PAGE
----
Now, lest you dare to say (as I probably would have in my childhood here, when my mum was first buying Stirling butter) “But it’s only butter!” – let me tell you about my days living in France. The French are positively reverent about their butter, I learned; often they will visit a high-end cheese shop to purchase freshly made salted or unsalted butter, rather than buy it in a supermarket. Half of a good baguette sliced horizontally and slathered with top-notch butter is considered a treat. And with good reason! I learned while living there how good butter can be – and have had a taste for the good stuff ever since.

A taste that, I am delighted to say, is fulfilled in world-class style by our friendly local creamery. Aren’t we lucky?

I have moved to the land of high-priced dry cleaning. Who knew?

dry-cleaning bill

$34.75 for three items of dry cleaning? What the heck is that all about?

When Raymond and I moved to the Manse a year ago, I was prepared for some variations in the cost of things between here in rural Ontario and very urban Montreal, where we came from. I knew that hydro, for instance, is a fair bit more expensive in Ontario than in Quebec – Quebec consumers being well-served by the huge water-powered operations of Hydro-Québec, which take full advantage of the province’s natural resources in that regard. I knew that car-insurance rates would be different, and braced for them to be higher. (Which they were.) I knew that wine prices at the LCBO are generally a few dollars cheaper than at the Société des alcools du Québec, which is a very good thing. I liked the fact that the sales tax is lower here in Ontario.

One thing I did not expect – that never would have entered my mind to expect – was the sky-high cost of dry cleaning here. What, people, is that all about? Is it really so much more expensive to operate dry-cleaning machines in Belleville than in Montreal?

I say Belleville because as far as I know there are no dry cleaners in our immediate area – that is, Madoc or Tweed. There are businesses in those two central Hastings County places where you can drop off and pick up your dry cleaning, but it is sent to Belleville for the actual work to be done, and my understanding is that the cleaning prices are set by those Belleville companies.

The first couple of times I took items to the cleaners in Belleville – taking advantage of the fact that I work in that small nearby city – I was surprised at the prices. Ten dollars to get a simple knee-length unpleated skirt cleaned seemed like an awful lot. In response, since Raymond in those early months was back in Montreal for one thing and another fairly often, I tended to send dry cleaning with him, so it could be done at the place that’s up the street from the house we still own (because it hasn’t yet sold; would you like to buy a nice Outremont condo?) in Montreal.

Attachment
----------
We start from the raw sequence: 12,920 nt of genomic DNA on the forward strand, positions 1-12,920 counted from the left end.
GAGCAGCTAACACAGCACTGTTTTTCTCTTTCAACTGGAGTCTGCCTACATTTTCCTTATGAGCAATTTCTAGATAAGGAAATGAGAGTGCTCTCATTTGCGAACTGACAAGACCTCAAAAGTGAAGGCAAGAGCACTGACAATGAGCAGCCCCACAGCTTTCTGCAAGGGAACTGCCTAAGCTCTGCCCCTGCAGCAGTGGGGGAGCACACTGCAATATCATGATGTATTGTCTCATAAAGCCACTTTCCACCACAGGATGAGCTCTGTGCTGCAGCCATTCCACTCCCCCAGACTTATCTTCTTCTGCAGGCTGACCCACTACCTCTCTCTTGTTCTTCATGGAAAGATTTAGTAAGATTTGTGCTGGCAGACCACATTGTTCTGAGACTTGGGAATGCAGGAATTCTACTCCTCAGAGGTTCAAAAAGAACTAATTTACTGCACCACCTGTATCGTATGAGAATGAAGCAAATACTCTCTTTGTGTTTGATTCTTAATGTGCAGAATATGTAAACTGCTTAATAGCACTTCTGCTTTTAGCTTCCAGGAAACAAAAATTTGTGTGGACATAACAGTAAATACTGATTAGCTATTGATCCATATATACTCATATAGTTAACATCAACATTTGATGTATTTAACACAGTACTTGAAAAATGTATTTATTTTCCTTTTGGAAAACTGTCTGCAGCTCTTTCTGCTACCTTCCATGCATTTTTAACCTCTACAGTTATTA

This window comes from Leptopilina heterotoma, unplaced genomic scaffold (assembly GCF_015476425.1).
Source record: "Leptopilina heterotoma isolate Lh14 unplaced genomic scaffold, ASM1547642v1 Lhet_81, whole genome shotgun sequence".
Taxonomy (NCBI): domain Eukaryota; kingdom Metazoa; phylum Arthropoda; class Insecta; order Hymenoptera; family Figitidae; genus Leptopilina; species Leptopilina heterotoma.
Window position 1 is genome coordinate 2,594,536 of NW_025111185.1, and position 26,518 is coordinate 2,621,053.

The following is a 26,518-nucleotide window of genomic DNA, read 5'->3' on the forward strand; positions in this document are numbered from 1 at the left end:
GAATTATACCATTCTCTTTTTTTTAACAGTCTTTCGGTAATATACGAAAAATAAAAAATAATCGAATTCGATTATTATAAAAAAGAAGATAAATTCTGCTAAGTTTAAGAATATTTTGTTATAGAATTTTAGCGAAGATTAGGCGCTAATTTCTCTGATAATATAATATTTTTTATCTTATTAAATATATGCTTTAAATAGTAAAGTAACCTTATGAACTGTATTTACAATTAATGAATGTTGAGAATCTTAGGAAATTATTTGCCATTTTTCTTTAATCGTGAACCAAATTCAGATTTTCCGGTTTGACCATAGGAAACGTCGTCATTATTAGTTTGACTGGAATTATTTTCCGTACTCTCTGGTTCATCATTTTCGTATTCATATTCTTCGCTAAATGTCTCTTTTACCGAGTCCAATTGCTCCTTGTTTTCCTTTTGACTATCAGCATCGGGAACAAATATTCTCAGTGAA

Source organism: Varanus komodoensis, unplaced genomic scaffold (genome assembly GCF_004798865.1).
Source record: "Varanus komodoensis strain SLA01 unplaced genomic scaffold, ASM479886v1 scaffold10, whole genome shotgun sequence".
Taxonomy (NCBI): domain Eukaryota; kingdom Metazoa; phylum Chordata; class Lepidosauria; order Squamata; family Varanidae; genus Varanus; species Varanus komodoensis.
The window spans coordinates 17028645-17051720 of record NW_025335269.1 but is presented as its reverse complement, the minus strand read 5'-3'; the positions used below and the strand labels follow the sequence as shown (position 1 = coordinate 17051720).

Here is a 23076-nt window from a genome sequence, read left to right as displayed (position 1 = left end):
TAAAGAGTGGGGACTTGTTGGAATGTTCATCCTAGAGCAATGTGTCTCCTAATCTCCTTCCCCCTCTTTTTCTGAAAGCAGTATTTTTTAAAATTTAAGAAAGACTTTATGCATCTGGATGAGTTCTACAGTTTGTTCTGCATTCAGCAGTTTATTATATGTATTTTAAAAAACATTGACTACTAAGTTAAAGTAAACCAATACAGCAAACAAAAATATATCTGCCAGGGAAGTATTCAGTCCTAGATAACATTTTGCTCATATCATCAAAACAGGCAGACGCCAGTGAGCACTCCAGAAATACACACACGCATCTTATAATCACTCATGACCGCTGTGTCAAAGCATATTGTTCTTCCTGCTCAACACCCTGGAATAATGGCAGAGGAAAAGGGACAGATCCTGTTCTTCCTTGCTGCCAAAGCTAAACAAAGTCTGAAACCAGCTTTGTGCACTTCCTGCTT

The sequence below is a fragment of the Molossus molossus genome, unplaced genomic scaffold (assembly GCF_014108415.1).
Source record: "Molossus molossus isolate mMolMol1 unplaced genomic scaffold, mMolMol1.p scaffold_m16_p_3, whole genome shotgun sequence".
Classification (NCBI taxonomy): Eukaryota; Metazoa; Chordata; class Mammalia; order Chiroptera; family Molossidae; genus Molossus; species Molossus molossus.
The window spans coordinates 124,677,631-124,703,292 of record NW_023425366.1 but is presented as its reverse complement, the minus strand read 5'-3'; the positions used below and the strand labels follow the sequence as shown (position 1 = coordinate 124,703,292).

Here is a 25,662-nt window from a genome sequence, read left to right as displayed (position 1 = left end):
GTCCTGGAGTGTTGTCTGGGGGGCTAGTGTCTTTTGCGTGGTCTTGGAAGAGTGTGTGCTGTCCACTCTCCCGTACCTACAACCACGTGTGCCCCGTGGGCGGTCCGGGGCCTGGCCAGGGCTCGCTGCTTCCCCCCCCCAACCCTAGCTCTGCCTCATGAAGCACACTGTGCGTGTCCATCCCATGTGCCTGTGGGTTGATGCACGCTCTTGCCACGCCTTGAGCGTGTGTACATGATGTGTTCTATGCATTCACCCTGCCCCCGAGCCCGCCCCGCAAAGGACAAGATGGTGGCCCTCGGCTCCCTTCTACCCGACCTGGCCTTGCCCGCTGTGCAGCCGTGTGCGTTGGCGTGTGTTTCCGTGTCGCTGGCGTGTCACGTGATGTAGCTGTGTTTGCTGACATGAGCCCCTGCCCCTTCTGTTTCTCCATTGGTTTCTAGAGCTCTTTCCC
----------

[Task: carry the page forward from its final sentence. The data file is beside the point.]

But now that we’re here in Queensborough almost all the time, and because the dry cleaning was starting to pile up a bit, I figured I’d better get some done locally. So last week I dropped off three items – a plain (i.e. unpleated, unfrilly) dress, a pair of men’s trousers, and a plain skirt. They were done and ready for pickup two days later, which was great. But my eyes bugged out of my head when I saw the price tag: $34.75!

People of Hastings County, perhaps you are used to paying these exorbitant dry-cleaning prices, and so perhaps they don’t seem exorbitant to you. But based on my experience living elsewhere – they are.

For comparison’s sake I tried to find a price list for my local dry cleaner in Montreal, but its prices, sadly, were not available online. I did, however, find a price list for another Montreal chain; it’s here, and it’s very comparable to what I’m used to paying. So using those prices, I calculate that the bill in Montreal for my same dry cleaning order would be $4.50 for the trousers + $8.75 for the dress + $4.50 for the skirt, which adds up to $17.75; when you add the taxes (a hefty 9.975% in Quebec sales tax, so $1.77, plus the 5% GST, 89¢) the final figure is $20.41. Which is about what I had expected to pay for my three items of dry cleaning the other day, and why I was so horrified when the price was almost $15 – 70%! – higher than that.

You know what this makes me feel like? Well, if you said it makes me feel like opening a dry-cleaning business, charging lower prices than the competition and probably making a bundle thanks to my satisfied customers, you’d be close. But I don’t think I have the time for that entrepreneurial enterprise, so sadly, that’s a non-starter. (Though if anyone else would like to try it, you will have your first customer in me.)

No, what the experience really makes me feel like is this: like I’ve been taken to the cleaners.

Some old-fashioned excitement comes to Queensborough

Old cars 1